To get to the men? In the group was a lovely young man who happened to be gay. He was quietly listening and then had his say. You see, it happens to the gay community too. Sexual harassment and assault doesn’t distinguish between genders. This young man made that quite clear.

To the man who is of our generation. He understood where we were coming from to a point. He stated that if you read the saucy books, isn’t this a breeding ground for this behaviour? I read some of those saucy books. He commented that if he said a woman across the room looked “hot” that he would probably be seen to be acting disrespectful. Is this so? I could see his point though. I could also see what the young women and men were getting at.

Where is the line drawn? Are the men and women of this country who use their foul mouths and their disgusting actions to belittle, abuse and assault changing the way of the world? Is this the norm these days? Can we no longer appreciate a nice looking man or woman without being frowned upon? Do we no longer know the difference and does it change from generation to generation?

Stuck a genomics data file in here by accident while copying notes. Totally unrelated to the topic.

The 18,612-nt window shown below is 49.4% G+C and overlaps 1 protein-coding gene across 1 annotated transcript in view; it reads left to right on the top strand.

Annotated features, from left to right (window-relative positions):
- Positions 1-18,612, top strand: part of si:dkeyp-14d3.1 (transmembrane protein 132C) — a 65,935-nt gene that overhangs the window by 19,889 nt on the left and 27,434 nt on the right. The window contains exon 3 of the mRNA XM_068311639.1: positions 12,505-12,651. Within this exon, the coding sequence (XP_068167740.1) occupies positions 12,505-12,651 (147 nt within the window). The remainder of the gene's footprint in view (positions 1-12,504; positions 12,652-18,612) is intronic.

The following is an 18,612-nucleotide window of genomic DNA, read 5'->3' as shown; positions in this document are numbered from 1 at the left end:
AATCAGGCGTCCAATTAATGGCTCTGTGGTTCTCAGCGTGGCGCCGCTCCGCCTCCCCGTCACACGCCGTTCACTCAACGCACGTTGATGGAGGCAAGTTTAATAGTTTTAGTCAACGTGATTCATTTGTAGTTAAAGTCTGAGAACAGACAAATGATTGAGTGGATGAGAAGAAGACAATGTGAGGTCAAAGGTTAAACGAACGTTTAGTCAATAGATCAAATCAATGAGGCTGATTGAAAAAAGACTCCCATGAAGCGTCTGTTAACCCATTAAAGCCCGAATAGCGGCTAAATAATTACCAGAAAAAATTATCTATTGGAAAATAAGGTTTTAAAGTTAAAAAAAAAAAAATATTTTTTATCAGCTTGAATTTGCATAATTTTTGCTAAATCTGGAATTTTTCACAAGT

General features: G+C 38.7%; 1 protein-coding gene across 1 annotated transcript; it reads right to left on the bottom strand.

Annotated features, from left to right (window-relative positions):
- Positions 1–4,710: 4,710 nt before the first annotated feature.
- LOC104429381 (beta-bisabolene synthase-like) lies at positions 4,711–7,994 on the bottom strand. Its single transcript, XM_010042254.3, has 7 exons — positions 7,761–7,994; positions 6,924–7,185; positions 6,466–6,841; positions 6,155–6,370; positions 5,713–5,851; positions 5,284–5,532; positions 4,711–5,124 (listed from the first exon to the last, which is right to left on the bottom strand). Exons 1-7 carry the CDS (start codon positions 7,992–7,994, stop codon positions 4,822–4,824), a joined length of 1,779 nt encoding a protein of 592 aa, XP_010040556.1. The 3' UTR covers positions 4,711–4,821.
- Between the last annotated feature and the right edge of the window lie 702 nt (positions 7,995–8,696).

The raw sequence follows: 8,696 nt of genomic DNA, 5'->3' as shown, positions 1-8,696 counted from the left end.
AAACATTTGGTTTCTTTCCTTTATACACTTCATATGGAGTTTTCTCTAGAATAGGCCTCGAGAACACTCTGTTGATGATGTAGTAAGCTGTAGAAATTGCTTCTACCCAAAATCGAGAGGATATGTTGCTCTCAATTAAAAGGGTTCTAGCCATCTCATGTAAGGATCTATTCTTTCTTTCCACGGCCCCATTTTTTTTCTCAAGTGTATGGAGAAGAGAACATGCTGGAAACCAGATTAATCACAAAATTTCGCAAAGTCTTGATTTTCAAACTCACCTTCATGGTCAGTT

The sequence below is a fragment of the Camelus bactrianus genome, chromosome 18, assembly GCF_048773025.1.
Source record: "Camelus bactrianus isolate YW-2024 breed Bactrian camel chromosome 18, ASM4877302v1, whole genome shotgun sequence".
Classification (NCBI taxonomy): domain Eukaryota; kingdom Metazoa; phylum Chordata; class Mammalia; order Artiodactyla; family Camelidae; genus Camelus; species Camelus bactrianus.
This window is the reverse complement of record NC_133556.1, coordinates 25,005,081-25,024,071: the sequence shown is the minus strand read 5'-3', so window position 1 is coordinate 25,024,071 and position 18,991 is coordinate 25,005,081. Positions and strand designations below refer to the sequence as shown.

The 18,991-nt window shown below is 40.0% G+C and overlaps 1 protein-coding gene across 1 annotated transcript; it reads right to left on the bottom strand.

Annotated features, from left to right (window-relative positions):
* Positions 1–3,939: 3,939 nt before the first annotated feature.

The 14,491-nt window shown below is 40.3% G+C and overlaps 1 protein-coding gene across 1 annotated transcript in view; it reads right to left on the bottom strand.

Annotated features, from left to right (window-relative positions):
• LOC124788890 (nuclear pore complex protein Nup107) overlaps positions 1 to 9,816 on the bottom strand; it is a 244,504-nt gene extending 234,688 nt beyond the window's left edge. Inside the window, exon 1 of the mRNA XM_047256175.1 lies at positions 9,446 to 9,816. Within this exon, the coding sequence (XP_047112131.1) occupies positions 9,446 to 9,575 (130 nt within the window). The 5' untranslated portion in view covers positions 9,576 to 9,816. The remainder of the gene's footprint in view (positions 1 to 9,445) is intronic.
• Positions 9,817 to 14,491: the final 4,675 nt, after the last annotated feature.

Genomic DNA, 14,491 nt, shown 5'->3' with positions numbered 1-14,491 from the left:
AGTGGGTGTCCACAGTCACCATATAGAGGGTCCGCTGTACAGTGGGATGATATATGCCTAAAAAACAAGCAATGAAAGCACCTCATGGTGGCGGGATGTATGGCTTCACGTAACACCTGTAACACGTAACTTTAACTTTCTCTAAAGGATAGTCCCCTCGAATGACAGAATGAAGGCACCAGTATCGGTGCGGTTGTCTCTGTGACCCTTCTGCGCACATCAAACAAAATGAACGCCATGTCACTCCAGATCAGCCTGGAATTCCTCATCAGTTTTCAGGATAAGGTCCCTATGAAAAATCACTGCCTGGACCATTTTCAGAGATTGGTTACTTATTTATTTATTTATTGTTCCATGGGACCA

The lady who said just to “slap his face” was brought up in my generation. It’s a generation where men would call out but not in what was classed as a disgusting manner.

I think we need to remember there is a difference.

When I was a teen I was assaulted by someone I knew and trusted. He wasn’t someone calling out from a building site or in a pub. He was however, vile and disgusting. When I was in my 20s I was raped several times. It was domestic assault and nobody talked about it much. Slapping faces wouldn’t have worked. Back then it is today, sexual assault and harassment in my opinion mean just that. Is it because we, the older generation were taught to accept the wolf whistles? Did it start from there or was it way back to the cave man?

Before you think a young woman or man is over-reacting, because in our day it was different, remember, it wasn’t different. It was being covered up even then.